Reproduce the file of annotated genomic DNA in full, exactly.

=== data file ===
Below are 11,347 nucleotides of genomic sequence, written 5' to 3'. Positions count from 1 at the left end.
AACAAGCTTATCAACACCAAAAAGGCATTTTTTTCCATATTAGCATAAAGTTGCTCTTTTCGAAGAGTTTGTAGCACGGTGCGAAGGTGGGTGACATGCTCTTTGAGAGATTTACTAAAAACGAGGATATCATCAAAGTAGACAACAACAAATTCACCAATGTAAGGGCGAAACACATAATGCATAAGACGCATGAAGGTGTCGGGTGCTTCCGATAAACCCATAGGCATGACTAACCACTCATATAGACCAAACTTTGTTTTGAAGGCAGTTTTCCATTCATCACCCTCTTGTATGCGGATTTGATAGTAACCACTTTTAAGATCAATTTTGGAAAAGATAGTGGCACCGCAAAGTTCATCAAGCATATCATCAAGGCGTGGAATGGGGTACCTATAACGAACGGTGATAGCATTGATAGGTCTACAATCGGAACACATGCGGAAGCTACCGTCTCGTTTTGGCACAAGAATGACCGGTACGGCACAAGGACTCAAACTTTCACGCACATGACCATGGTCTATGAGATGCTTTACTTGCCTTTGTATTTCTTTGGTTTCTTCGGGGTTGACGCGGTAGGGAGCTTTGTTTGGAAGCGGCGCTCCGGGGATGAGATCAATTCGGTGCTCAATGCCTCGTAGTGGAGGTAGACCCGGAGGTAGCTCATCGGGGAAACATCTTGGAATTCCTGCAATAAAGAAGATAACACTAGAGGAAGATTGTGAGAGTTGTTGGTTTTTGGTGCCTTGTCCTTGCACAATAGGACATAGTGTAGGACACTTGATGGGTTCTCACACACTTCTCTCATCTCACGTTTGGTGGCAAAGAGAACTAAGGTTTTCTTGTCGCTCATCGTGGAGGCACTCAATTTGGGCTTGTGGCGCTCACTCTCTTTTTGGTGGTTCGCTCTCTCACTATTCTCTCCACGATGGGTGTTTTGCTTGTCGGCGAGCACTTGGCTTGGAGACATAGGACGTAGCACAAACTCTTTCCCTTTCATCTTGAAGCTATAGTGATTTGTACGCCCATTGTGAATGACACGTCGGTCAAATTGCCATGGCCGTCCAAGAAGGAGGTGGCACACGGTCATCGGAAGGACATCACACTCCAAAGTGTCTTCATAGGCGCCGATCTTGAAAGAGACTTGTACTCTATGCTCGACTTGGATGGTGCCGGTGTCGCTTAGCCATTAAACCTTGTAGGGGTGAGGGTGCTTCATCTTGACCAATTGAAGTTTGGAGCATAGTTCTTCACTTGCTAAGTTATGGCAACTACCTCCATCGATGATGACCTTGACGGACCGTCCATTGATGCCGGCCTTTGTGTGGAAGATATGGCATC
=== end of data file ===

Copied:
Below are 11,347 nucleotides of genomic sequence, written 5' to 3'. Positions count from 1 at the left end.
AACAAGCTTATCAACACCAAAAAGGCATTTTTTTCCATATTAGCATAAAGTTGCTCTTTTCGAAGAGTTTGTAGCACGGTGCGAAGGTGGGTGACATGCTCTTTGAGAGATTTACTAAAAACGAGGATATCATCAAAGTAGACAACAACAAATTCACCAATGTAAGGGCGAAACACATAATGCATAAGACGCATGAAGGTGTCGGGTGCTTCCGATAAACCCATAGGCATGACTAACCACTCATATAGACCAAACTTTGTTTTGAAGGCAGTTTTCCATTCATCACCCTCTTGTATGCGGATTTGATAGTAACCACTTTTAAGATCAATTTTGGAAAAGATAGTGGCACCGCAAAGTTCATCAAGCATATCATCAAGGCGTGGAATGGGGTACCTATAACGAACGGTGATAGCATTGATAGGTCTACAATCGGAACACATGCGGAAGCTACCGTCTCGTTTTGGCACAAGAATGACCGGTACGGCACAAGGACTCAAACTTTCACGCACATGACCATGGTCTATGAGATGCTTTACTTGCCTTTGTATTTCTTTGGTTTCTTCGGGGTTGACGCGGTAGGGAGCTTTGTTTGGAAGCGGCGCTCCGGGGATGAGATCAATTCGGTGCTCAATGCCTCGTAGTGGAGGTAGACCCGGAGGTAGCTCATCGGGGAAACATCTTGGAATTCCTGCAATAAAGAAGATAACACTAGAGGAAGATTGTGAGAGTTGTTGGTTTTTGGTGCCTTGTCCTTGCACAATAGGACATAGTGTAGGACACTTGATGGGTTCTCACACACTTCTCTCATCTCACGTTTGGTGGCAAAGAGAACTAAGGTTTTCTTGTCGCTCATCGTGGAGGCACTCAATTTGGGCTTGTGGCGCTCACTCTCTTTTTGGTGGTTCGCTCTCTCACTATTCTCTCCACGATGGGTGTTTTGCTTGTCGGCGAGCACTTGGCTTGGAGACATAGGACGTAGCACAAACTCTTTCCCTTTCATCTTGAAGCTATAGTGATTTGTACGCCCATTGTGAATGACACGTCGGTCAAATTGCCATGGCCGTCCAAGAAGGAGGTGGCACACGGTCATCGGAAGGACATCACACTCCAAAGTGTCTTCATAGGCGCCGATCTTGAAAGAGACTTGTACTCTATGCTCGACTTGGATGGTGCCGGTGTCGCTTAGCCATTAAACCTTGTAGGGGTGAGGGTGCTTCATCTTGACCAATTGAAGTTTGGAGCATAGTTCTTCACTTGCTAAGTTATGGCAACTACCTCCATCGATGATGACCTTGACGGACCGTCCATTGATGCCGGCCTTTGTGTGGAAGATATGGCATC